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As the credits rolled over writer/director Alex Garland MenI found myself imagining a version of the movie that wasn’t called Men. In all other respects it would be the exact same movie, not a movie image or musical note altered in any way. It would just be called something else, maybe country mansion Where The garden or seriously literally anything other. Perhaps that would change the meaning of the obviousness of the hammer in its central metaphor. Or maybe not, but my God, it might have been worth a try.

Because Men, while clearly intended as a work of provocation, need not be so smug about it. As a disturbing work of horror, it’s often terrific, nauseating in both its imagery and its ideas. It just seems, once that title slams onto the screen at the end, that it practically dares you not to find it deep in its nightmarish take on gender politics. Garland might as well have given Men the post-colon subtitle Amirite, ladies?

There’s a simply compelling set-up at the root of it all, involving a Londoner named Harper (Jessie Buckley) who travels to the countryside for a two-week rental of a lavish country mansion. A deeply traumatic event involving her husband James (Paapa Essiedu) continues to haunt her, and once she gets the key from the owner of the house, Geoffrey (Rory Kinnear), she hopes for some peace and quiet. Then she meets a mysterious naked man in the nearby woods. And then his encounters with all the men in the general neighborhood become kind of unnerving.

Like the trailers of Men warned us, part of what’s troubling about these encounters is that all of the male characters besides James – a mean schoolboy; the local vicar; the policeman who answers her emergency call – has the same face, Kinnear’s face, although Harper herself never seems to be aware of this fact. That in itself is a bold gamble, with Garland effectively saying, “yes, everything men, that’s exactly what I mean.” The different roles played by these same-faced men dig into all sorts of difficult territory — like blaming victims, making white knights, and blaming women for men’s lustful thoughts. – are very promising on theirs, but it’s as if Garland’s physical representation of these men acted as his own Cliffs Notes for the script, running a highlighter over every significant line.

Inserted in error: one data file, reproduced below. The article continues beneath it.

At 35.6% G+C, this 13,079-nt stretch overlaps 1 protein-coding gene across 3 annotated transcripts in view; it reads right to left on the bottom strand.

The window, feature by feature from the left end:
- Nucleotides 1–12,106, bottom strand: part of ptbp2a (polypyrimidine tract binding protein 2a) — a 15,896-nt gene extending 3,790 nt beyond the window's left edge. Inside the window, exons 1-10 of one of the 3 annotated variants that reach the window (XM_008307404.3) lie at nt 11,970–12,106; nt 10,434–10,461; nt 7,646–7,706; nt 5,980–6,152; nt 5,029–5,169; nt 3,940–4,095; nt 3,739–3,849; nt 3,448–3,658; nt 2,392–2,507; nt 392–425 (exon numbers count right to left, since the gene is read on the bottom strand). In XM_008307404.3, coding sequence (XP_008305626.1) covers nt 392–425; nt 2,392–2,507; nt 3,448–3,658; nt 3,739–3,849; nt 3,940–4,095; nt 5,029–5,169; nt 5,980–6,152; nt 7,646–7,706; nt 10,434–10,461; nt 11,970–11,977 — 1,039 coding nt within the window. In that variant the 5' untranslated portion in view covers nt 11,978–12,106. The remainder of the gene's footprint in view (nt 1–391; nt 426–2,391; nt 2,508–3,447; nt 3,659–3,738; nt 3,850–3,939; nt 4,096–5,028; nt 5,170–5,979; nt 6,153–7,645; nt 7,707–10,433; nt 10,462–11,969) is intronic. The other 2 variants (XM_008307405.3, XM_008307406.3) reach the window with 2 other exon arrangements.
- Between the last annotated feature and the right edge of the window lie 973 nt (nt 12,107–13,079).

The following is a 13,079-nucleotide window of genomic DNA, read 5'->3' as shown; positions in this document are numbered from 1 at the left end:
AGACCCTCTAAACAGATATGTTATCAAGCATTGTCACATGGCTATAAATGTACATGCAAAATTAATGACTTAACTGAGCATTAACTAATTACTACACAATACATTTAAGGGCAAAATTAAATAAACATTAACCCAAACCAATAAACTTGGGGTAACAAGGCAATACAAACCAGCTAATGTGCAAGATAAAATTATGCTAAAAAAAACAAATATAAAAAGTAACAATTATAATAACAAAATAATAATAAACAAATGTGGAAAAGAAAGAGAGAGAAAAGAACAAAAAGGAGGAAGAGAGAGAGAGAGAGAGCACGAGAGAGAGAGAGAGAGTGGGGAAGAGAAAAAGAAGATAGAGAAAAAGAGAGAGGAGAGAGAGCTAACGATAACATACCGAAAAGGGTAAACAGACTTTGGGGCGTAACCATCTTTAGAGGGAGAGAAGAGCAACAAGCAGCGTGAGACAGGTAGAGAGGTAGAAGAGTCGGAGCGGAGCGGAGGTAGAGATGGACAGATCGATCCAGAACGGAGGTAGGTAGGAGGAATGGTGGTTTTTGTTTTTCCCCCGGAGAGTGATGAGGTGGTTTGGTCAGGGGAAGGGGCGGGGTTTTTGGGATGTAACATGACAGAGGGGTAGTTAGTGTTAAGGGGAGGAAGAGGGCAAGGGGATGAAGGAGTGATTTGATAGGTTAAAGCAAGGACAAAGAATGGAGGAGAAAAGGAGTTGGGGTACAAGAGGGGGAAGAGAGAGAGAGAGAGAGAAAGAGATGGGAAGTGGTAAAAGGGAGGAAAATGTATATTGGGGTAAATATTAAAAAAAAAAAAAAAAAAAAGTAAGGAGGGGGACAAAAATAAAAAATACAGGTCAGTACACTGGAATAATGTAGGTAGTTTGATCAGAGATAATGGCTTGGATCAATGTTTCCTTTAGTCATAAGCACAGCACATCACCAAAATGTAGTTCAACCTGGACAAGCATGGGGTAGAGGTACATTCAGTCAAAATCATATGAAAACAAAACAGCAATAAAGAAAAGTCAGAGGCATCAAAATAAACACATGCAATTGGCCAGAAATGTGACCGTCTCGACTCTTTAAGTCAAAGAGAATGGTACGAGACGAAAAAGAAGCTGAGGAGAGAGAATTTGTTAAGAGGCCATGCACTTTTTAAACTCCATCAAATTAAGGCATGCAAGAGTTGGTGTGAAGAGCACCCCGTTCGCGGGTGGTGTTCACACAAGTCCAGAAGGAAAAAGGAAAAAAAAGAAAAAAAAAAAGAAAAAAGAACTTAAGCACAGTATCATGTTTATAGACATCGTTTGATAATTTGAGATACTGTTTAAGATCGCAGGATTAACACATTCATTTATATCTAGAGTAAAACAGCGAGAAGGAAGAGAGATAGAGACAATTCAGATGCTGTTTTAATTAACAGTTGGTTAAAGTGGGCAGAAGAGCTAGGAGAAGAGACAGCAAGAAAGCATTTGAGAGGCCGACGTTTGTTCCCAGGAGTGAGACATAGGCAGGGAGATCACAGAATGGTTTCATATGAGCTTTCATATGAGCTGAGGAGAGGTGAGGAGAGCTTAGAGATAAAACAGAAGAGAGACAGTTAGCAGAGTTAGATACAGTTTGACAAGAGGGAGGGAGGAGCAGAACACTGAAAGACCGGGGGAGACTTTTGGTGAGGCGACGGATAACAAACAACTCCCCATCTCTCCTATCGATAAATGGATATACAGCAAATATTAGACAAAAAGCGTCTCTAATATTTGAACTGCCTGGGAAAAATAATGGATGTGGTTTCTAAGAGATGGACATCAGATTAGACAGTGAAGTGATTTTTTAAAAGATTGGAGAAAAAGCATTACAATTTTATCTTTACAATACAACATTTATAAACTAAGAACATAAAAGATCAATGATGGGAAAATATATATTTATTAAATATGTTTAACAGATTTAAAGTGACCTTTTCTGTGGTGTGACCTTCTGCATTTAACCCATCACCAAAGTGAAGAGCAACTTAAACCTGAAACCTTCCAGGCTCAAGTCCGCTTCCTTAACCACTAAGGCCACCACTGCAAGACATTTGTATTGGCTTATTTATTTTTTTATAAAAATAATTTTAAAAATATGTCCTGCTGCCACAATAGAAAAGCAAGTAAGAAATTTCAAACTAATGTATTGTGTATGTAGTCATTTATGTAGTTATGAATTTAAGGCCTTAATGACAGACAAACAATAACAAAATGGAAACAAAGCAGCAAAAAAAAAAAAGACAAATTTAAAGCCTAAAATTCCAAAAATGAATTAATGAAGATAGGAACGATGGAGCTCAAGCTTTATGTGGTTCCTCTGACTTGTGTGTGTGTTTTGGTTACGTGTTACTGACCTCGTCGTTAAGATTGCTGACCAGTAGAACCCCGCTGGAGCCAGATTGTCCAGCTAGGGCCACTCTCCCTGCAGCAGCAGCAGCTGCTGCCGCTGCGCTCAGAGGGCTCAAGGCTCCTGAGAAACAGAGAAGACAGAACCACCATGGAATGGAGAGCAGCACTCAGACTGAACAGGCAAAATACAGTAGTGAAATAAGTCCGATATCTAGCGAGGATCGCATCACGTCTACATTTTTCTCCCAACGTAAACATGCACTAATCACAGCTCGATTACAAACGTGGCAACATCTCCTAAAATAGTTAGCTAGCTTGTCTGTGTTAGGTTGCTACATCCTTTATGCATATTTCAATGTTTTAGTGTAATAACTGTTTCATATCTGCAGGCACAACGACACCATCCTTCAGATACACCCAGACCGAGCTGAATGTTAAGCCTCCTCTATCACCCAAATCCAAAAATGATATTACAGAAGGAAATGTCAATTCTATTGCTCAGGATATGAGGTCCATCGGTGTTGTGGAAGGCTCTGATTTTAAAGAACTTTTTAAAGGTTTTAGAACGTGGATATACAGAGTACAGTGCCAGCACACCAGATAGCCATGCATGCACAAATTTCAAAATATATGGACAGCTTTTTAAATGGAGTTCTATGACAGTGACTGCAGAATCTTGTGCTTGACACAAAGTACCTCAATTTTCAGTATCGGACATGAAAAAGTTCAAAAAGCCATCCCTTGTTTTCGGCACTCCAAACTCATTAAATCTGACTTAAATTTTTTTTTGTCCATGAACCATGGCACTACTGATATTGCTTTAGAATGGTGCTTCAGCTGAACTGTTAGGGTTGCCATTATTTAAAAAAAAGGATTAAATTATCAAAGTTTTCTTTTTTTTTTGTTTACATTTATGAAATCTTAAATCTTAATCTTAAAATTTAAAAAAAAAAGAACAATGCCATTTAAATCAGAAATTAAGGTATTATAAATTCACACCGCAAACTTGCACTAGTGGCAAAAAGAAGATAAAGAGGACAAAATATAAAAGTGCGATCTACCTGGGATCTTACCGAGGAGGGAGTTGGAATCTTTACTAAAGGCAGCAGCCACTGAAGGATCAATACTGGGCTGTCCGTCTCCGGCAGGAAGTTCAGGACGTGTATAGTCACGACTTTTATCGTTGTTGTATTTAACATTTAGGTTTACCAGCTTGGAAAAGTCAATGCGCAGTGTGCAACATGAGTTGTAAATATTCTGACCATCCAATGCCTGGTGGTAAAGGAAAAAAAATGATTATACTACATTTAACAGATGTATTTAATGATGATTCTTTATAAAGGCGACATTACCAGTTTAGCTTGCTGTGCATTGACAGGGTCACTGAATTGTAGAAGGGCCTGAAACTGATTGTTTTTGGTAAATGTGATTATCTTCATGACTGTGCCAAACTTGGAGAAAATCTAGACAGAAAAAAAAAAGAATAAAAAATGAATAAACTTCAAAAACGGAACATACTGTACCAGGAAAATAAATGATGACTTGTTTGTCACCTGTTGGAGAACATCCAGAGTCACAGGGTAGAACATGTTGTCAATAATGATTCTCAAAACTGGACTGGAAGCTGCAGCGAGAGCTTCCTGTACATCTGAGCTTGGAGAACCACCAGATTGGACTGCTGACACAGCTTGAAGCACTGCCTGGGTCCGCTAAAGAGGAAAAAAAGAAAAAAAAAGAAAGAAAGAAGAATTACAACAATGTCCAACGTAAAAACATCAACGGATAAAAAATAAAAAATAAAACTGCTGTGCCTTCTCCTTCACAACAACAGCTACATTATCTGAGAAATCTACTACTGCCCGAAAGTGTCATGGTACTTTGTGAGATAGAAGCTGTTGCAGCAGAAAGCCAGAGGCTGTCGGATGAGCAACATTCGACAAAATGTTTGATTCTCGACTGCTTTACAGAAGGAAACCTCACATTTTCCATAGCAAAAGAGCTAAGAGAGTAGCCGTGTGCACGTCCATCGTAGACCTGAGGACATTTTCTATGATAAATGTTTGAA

The fucking shame is Men also recalls how extraordinarily gifted a filmmaker he is. As he showed in Ex-Machina and Annihilation, Garland can create some truly striking images and unsettling moments that make you want to step out of your own skin. His ability to build tension is showcased masterfully in an early sequence where Harper, exploring the surroundings of the house, finds himself at the mouth of a tunnel, playfully experimenting with its acoustics…until things get weird. From the lighting patterns he uses to the subliminal face that appears when a phone connection goes bad, Men makes its way into your brain in a way that simply cannot be dismissed.

But Garland also struggles with a story that feels awfully sure that you won’t be able to dismiss it. The visual touchstones he uses at various times – carved images of fertility symbols, the fruit of an apple tree, dandelion seeds flying and taking root – ask you to appreciate that something profound is happening. , as did the vicar’s recitation of Samuel Daniel’s poem “Ulysses and the Mermaid.” The climax sequence isn’t particularly subtle about perpetuating the cycles of behavior, though it’s still a memorably awful job. And as effectively as Buckley is able to convey both her growing anxiety and her anger at feeling guilty for someone else’s choices, Harper primarily exists as a representation of herself rather than a complete character – the woman. serving as a counterpoint to men.

Encore: How much of that frustration has to do with Garland’s title punching you in the mouth What It’s About? What is it here that we wouldn’t quite grasp without him? Even a provocation at some point has to trust its audience to understand what it is proposing. The problem with Men isn’t it so much that it suggests that not every man can be trusted; that’s more how the decision to call it Men tells everyone watching that they can’t be trusted either.

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